IBM and AMD have extended their chip-making collaboration for another three years.

The agreement, signed in December 2002 was due to end in three months but will now last until 31 December 2008 and so see the two giants work together on the next-generation 32nm process.

Under the revised agreement, and included in documents filed with the Securities and Exchange Commission, AMD will pay IBM between $250 million and $280 million over the next four years. In exchange, IBM will continue to host the research and development work at its New York facility. "It's a sign that our relationship with IBM is going very well and this has benefitted both companies," said Karen Prairie, an AMD spokeswoman.

The most advanced chip-making processes today can create wires on a microchip that are as small as 90nm, but IBM and AMD were collaborating on techniques to shrink them even further. "We were already collaborating on 65 nm and 45 nm technology," said Chris Andrews, an IBM spokesman. "Now we've also added joint development on 32nm technology to the agreement."

Though both IBM and AMD maintain chip-making foundries, the updated agreement gives AMD the right to have a third party manufacture chips based on the jointly developed technology, Andrews said. AMD has also now licensed IBM's C-4 "flip chip" packaging technology, which is used to connect the microprocessor to the circuit board on Big Blue's server processors, Andrews said.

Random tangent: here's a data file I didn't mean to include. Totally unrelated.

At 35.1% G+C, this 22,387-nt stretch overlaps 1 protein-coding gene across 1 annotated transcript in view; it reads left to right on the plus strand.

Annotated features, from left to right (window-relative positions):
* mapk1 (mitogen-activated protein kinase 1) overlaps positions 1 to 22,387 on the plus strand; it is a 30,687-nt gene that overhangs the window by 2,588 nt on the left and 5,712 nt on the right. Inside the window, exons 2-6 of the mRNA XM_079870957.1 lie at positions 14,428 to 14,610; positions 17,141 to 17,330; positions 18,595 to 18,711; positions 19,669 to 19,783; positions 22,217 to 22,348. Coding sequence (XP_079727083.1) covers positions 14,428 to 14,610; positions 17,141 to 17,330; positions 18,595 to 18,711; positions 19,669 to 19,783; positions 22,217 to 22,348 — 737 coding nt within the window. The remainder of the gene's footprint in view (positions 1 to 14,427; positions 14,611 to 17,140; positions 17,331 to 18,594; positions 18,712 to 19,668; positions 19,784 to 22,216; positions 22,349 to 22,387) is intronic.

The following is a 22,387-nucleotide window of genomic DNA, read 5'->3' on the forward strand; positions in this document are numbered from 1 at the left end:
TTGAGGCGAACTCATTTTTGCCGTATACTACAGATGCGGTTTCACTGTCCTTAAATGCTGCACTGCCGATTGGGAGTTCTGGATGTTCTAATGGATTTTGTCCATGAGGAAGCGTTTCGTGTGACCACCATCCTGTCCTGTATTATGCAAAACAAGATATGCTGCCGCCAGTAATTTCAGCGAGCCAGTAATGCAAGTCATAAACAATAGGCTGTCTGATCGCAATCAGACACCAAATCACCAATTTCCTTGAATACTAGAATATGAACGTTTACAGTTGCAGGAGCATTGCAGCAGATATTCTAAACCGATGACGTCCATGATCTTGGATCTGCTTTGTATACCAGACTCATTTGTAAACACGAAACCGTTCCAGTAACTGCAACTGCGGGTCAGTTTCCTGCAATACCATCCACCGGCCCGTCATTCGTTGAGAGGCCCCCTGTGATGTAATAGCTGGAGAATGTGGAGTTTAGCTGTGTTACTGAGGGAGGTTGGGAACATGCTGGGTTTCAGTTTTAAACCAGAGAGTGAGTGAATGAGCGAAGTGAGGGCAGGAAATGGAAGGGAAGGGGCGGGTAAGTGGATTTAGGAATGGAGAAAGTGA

AMD and IBM have also worked together on the silicon-on-insulator technology that is used in AMD's Opteron processors, he said.

With the business of manufacturing microprocessors steadily becoming more complex and expensive, many vendors have turned to partnerships to defray costs. HP, for example, partnered with Intel on the development of the Itanium microprocessor that is at the heart of HP's Integrity systems. And earlier this year, Sun announced it would stop development on its next generation UltraSparc V processors in favour of chips built by Fujitsu.

Last week, Gartner predicted that the number of semiconductor companies will shrink by 40 percent over the next ten years, largely as a result of the increasing cost and complexity of the business. IBM's spokesman reiterated this feeling. "Increasingly these more advanced technologies, like the move to 65nm and the move to 45nm are going to be very challenging," he said. "If you have a skilled partner with whom you can share the investment, it helps."